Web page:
Three years after it seized power, Myanmar’s military junta faces a huge challenge as ethnic insurgent groups rebel across the country.
The Three Brotherhood Alliance – a coalition of three armed rebel groups – has taken control of more than a dozen towns and trade ports in Myanmar’s northern Shan state. It has also made advances in Rakhine state despite a ceasefire agreement brokered by China.
Beijing, which is seen to have considerable influence over both sides in the conflict, has facilitated peace talks in southwest China’s Yunnan province in recent months. Through these meetings, the junta and the rebels agreed to suspend fighting. But the truce fell apart as the two sides continued to fight and the rebels gained more territory.
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Observers say Beijing is likely to continue using its influence to seek a permanent ceasefire because it sees stability as a priority, but the divergent interests of the parties could complicate these efforts.
Zhou Shixin, a Southeast Asia specialist at the Shanghai Institutes for International Studies, said the fact that China had been able to broker a ceasefire during talks in Yunnan last month indicated the warring sides were willing to talk, but the truces were short-lived and fragile given the volatile situation.
“The window for peace is very short, and the window for maintaining peace is also very short, so we have seen that a breakout quickly occurred after the temporary reconciliation,” he said.
Zhou said the temporary reconciliation reached during the Yunnan talks meant the parties “basically had few additional demands”, and therefore tensions were likely to ease further.
“So I think breakouts in the future will be regional or sporadic and these breakouts may be limited in scope.”
According to Zhou, Beijing has “great patience and sincerity” in helping Myanmar to restore peace, but it is under pressure as both the junta and armed groups have high expectations for China’s role in the process.
“Both the junta and the ethnic armed groups expect us to put pressure on the other side. The high expectations could make things very difficult for China. China does not want to pressure any party, and these [expectations] undermine China’s neutrality and role as a peace maker,” he said.
Dan Seng Lawn, executive director of the Myanmar-based Kachinland Research Centre (KRC), said that while both the junta and the rebels saw China as the only viable peacemaker, Beijing could not meet the demands of the two sides.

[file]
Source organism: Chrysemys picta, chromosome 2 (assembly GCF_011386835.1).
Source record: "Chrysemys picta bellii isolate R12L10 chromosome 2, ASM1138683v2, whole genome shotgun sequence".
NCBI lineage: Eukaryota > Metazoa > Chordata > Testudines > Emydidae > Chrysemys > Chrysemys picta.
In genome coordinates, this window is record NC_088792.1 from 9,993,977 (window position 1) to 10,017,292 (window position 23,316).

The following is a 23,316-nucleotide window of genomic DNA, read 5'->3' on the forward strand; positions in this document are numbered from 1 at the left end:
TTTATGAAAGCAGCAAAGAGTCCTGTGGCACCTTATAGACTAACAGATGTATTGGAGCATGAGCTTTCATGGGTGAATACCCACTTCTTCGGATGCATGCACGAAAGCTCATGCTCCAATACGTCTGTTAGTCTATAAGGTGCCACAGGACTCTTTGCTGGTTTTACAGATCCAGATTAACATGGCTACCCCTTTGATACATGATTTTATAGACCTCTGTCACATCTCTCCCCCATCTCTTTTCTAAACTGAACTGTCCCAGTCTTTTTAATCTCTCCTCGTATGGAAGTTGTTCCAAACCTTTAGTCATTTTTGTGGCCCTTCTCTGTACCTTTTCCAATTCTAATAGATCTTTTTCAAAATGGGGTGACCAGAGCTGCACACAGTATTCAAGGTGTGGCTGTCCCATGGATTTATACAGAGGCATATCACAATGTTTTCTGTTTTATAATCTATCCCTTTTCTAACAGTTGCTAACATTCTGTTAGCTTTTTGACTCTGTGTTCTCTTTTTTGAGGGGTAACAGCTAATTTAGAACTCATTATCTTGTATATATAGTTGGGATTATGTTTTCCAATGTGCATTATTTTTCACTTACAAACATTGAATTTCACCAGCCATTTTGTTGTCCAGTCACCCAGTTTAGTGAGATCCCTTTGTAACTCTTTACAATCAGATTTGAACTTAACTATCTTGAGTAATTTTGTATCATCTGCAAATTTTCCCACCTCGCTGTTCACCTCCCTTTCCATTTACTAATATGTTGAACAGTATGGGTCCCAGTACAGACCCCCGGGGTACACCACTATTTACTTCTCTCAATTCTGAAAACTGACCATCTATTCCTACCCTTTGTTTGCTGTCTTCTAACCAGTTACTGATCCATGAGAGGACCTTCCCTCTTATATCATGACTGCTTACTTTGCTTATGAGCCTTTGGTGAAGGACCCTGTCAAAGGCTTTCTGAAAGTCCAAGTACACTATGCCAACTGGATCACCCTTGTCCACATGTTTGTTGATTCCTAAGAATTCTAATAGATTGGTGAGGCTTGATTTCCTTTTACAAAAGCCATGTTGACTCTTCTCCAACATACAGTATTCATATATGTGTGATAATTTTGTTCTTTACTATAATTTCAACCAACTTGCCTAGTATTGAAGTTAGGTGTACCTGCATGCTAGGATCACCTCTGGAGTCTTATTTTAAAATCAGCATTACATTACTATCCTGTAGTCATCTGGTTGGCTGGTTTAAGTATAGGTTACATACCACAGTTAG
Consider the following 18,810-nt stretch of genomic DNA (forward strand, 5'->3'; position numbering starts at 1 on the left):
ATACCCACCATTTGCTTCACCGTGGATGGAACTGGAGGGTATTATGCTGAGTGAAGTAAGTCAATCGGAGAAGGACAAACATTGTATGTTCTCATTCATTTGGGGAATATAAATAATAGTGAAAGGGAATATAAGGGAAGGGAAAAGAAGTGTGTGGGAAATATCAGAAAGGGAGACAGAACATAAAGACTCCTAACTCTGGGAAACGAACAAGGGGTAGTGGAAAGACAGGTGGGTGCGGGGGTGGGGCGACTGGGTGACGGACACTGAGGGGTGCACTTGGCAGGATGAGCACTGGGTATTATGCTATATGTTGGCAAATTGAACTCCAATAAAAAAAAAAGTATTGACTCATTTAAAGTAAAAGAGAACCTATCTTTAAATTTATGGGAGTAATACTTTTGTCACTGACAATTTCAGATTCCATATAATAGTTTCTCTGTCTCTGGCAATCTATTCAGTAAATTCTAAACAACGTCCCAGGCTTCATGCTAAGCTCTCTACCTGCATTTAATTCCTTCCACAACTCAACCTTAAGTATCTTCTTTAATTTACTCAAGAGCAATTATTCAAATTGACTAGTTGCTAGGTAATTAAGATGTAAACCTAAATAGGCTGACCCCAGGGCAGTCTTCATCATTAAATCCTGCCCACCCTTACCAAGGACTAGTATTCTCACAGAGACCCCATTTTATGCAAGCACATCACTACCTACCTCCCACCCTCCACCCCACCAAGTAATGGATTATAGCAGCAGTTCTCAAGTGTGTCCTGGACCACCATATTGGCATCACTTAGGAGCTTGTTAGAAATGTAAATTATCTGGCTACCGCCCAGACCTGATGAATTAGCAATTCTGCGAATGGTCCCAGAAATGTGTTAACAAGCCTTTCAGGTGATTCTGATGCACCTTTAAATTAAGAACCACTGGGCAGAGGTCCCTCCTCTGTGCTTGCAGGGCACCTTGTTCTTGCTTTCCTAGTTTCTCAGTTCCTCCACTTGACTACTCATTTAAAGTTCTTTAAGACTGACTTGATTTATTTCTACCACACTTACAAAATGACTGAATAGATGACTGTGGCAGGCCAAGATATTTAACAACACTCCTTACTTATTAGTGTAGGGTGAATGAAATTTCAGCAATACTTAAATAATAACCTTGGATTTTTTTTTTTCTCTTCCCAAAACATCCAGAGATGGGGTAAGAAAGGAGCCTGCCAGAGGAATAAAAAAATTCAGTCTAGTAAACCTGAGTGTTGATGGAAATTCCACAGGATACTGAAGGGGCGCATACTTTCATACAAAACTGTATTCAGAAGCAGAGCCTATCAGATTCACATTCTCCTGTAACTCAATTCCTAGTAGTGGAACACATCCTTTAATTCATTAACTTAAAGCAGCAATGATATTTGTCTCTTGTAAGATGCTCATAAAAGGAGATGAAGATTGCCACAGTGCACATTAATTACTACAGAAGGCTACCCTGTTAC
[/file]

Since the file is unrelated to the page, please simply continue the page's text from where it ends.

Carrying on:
“China cannot really dictate the outcome of the negotiations,” he said, adding that no outside power could meet the parties’ expectations at the moment because both sides were in a “zero-sum game” mindset.
He added that it would be difficult for the rebels to accept a permanent ceasefire agreement with the junta because of public opinion, “and if they stop fighting now and start talking with the [military government], they will have a lot to answer to the people”.
China’s trade with Myanmar has suffered since the rebels began their attacks in October. China is Myanmar’s biggest trading partner and its key investor.
Last month, the junta government and China renewed their commitment to developing a deep water port in Kyaukphyu – a key project of Beijing’s Belt and Road Initiative. Progress on the port, which will serve as a gateway for China’s trade with Europe and the Middle East, had been stalled since the 2021 coup, and the junta’s recommitment to the project was seen as a gesture to win China’s support.
Meanwhile, the Three Brotherhood Alliance has vowed to protect China’s assets during the conflicts in a bid to win Beijing’s trust.
Christina Fink, a George Washington University professor specialising in Myanmar studies, said prolonged instability could prevent the Chinese government from fully realising its belt and road projects, but branches of the Chinese government were in “close communication” with both Myanmar’s military government and a number of the ethnic armed organisations operating in areas where China had already developed projects.
“Understandings between the ethnic armed organisations and the Chinese government have meant that such projects have not been targeted to date,” she said.
Zhuang Guotu, a Xiamen University professor specialising in Southeast Asia, said while prolonged conflict would have an impact on China’s border security and long-term cooperation with Myanmar, it did not mean Beijing would have to pick sides for the sake of its infrastructure projects.